Probably, the troubled UN climate talks, the first on African soil, were themelves a victim of the US-China trade war apparently over the dominance of the resource-rich continent.

It is apparent that delaying action is a false economy: for every $1 of investment avoided in the power sector for example before 2020, an additional $4,3 would need to be spent after 2020 to compensate for the increased emissions, according to the International Energy Agency.

This would lead to a long-term average temperature rise of 3,5 degrees Celsius. If new policies are not implemented, the world is on a “dangerous track” to a 6-degree rise.

Hence, the treaty’s defectors such as Japan, Canada and Russia favour shifting pledges to a parallel forum in the 194-nation UNFCCC that focuses on voluntary emissions curbs, as does the US, which never ratified Kyoto.

For poor countries the Kyoto Protocol had given them a good basis on how they should work on the climate change issues.

But realistically, looking at the emissions numbers, can it give us a result? Unfortunately, the answer is absolutely “no”. The Protocol’s defenders — the entire developing world and virtually all green groups — made its renewal a redline issue.

“Having a second commitment period is the most important issue at Durban,” Xie Zhenhua, China’s top climate negotiator, told journalists. But for others, Kyoto may have run its course.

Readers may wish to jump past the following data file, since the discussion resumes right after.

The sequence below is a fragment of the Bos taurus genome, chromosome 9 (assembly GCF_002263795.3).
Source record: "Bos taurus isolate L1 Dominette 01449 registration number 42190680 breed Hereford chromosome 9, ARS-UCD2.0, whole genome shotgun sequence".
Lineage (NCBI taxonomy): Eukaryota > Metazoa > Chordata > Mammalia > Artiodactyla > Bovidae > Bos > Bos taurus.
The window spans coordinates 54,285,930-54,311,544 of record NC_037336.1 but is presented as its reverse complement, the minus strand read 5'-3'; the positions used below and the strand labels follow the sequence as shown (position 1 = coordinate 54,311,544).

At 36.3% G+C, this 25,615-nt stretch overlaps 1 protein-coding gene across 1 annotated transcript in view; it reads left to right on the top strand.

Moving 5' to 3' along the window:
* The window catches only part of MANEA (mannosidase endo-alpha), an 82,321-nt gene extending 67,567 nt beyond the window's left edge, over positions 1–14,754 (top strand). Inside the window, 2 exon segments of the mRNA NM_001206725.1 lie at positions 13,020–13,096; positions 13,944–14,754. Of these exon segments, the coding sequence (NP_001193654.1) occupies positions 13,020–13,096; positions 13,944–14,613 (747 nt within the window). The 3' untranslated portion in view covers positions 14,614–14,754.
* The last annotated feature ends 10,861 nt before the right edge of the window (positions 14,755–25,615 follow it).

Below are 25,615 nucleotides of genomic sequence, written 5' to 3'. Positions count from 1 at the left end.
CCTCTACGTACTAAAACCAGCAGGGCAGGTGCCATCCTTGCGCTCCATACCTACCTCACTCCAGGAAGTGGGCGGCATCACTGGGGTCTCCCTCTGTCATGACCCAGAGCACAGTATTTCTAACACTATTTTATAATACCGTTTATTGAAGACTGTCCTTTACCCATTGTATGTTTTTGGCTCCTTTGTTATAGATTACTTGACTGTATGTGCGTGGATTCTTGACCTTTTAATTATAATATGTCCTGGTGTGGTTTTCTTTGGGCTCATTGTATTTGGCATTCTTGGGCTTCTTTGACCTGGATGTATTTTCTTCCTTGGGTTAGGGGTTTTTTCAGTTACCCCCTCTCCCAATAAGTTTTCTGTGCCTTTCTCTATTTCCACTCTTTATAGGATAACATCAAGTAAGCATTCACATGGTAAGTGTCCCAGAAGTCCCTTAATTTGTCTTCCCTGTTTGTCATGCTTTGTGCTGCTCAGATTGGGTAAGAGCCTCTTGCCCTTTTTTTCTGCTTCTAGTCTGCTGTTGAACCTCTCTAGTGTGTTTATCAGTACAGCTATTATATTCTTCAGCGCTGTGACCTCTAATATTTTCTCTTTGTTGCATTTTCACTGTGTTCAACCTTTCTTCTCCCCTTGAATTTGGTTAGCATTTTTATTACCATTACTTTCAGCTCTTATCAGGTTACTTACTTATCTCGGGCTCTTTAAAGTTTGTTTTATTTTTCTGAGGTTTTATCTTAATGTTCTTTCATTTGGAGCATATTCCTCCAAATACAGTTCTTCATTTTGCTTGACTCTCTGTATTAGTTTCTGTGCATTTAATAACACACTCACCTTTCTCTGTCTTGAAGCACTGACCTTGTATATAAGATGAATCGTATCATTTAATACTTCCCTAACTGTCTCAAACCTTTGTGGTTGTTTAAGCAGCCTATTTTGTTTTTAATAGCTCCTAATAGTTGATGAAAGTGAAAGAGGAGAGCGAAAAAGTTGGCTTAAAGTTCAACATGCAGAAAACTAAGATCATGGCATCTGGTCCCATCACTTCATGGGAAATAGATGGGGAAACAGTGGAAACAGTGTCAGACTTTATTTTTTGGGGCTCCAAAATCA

Although the Protocol remains an important emblem of multilateralism, it also became, in reality, more of an impediment than a means to genuine progress.
The treaty’s highly symbolic status could have ultimately impeded progress in the talks.

The survival of the Kyoto Protocol had become “totemic” for many developing countries
This probably stood in the way of a compromise at COP 17 after emerging giants China, India and Brazil, along with the US, Russia, Japan and Canada, failed to make “reciprocal undertakings”.

Developing nations’ negotiators may have remained “totemic”, becoming rigid on the second commitment to the Kyoto Protocol, even when Japan with ancient history of honour, disowned a treaty which carries the name of its historical capital. Africa chief negotiator Tosi Mpanu-Mpanu said:

“The minimum expectation of the Africa Group is to leave here with a second commitment period to the Kyoto Protocol, one which has legally-binding dimensions, not merely political ones.”

The Kyoto Protocol only commits 37 developed nations to meet binding targets in the pact’s first phase until 2012.

The wheels came off the Kyoto bandwagon, and it was up to COP17 to pretend the collapse of the Kyoto Protocol and the failure to sign a new global warming treaty was reversed in the negotiations leading up to COP18 next year.

But, with Kyoto and the revenue it produces about to expire — and prospects for a renewal very slim — climate bureaucrats are busy devising other ways to raise global-warming money.

millenniumzimbabwe@yahoo.com or follow me on http://twitter.com/wisdomdzungairi